Queen of Spain. Name variations: Victoria Eugenie of Battenberg; Victoria Eugenia; Victoria of Battenberg. Born Victoria Eugenia Julia Ena on October 24, 1887, at Balmoral Castle, Grampian, Scotland; died on April 15, 1969, in Lausanne, Switzerland; daughter of Prince Henry Maurice of Battenberg and Princess Beatrice of England (1857–1944, daughter of Queen Victoria); married Alphonso XIII (1886–1941), king of Spain (r. 1886–1931), in May 1906; children: Alfonso or Alphonso (1907–1938, whose hemophilia forced his abdication and resulted in his death in a motor accident); Jaime, duke of Segovia (1908–1933); Beatriz of Spain (b. 1909); son (1910–1910); Maria Cristina (1911–1996); John Bourbon (b. 1913), count of Barcelona (father of Juan Carlos I, king of Spain);
Gonzalo (1914–1934, who also suffered from hemophilia and also died as the result of a motor accident).
There was a bomb threat in May 1906 when Princess Ena, granddaughter of Queen Victoria , prepared to marry King Alphonso XIII of Spain. Even so, the marriage took place in Madrid as scheduled. But as the wedding procession wound through the streets on the way to the palace following the service, an anarchist tossed an explosive from above onto the street. Twenty people were killed, 60 wounded. The newlyweds were littered with broken glass, while Ena's gown was covered in the blood of the entourage's horses and footmen.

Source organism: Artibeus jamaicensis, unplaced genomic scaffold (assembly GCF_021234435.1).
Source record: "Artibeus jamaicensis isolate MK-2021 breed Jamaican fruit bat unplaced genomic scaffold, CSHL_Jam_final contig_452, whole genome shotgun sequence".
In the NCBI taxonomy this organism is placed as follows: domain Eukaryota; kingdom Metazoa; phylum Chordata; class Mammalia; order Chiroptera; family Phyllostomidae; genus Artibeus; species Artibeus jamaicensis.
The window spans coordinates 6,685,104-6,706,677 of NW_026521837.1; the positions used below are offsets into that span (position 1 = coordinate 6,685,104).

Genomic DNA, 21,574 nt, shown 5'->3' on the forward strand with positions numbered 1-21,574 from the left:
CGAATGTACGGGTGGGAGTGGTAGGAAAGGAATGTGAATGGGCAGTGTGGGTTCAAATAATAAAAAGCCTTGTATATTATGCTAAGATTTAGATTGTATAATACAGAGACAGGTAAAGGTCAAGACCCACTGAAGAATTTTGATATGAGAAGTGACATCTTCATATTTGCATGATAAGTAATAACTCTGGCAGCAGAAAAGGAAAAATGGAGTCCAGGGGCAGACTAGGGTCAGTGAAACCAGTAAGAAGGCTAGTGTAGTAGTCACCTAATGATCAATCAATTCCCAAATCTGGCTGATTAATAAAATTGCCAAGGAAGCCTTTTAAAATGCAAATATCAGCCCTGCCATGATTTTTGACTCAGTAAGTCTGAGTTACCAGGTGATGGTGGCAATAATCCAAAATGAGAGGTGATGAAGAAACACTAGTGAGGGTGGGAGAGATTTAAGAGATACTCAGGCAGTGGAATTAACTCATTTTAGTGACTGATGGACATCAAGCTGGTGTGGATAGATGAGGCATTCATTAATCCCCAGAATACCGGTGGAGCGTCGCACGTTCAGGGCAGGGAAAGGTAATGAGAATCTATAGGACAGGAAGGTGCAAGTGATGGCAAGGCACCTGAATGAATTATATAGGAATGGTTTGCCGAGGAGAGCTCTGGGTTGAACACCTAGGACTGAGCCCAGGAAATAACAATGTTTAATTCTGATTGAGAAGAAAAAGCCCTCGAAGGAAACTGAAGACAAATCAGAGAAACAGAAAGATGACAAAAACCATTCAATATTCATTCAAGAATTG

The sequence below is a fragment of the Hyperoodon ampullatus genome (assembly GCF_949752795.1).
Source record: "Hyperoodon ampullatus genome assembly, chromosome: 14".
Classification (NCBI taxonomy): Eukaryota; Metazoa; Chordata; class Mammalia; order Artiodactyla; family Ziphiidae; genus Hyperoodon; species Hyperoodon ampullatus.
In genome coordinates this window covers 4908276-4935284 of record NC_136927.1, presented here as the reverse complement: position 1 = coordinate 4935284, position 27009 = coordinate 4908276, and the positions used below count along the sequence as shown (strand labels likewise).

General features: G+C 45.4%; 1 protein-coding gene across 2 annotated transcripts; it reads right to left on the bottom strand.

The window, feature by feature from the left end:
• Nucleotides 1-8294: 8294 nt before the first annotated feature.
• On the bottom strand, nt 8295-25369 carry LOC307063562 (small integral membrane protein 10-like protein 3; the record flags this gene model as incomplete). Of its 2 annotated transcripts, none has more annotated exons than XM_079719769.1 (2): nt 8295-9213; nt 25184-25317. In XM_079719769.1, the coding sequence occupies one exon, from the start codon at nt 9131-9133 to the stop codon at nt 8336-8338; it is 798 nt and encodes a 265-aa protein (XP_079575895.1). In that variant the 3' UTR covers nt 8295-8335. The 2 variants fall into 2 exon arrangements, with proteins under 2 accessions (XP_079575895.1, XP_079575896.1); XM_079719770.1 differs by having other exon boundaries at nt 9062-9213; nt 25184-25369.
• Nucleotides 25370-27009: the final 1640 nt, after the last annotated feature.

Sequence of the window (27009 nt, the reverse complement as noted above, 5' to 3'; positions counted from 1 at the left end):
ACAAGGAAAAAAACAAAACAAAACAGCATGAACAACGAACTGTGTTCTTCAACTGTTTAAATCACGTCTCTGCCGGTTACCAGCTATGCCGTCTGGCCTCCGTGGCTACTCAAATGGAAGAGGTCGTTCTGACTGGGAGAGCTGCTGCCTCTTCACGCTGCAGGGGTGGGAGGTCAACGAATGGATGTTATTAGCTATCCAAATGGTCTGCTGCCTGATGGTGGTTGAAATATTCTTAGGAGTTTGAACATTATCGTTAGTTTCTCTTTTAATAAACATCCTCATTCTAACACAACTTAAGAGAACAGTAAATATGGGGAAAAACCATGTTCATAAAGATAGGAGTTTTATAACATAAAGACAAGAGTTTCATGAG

The devastating public tragedy was a portent of private tragedies to come. Two of Princess Ena's sons were born with hemophilia, a disease that had been passed on by their maternal grandmother, Princess Beatrice of England . Another of Ena's sons was seriously deaf and a fourth was stillborn. (Another famous granddaughter of Victoria, Alexandra Feodorovna , the Empress of Russia, passed on the disease of hemophilia to her son.) Both Alexandra and Ena shared another fate: dethronement by insurrection. In Spain, a republican revolution drove Ena and Alphonso out of the country into a life of exile, and the couple eventually separated. Ena died in 1969.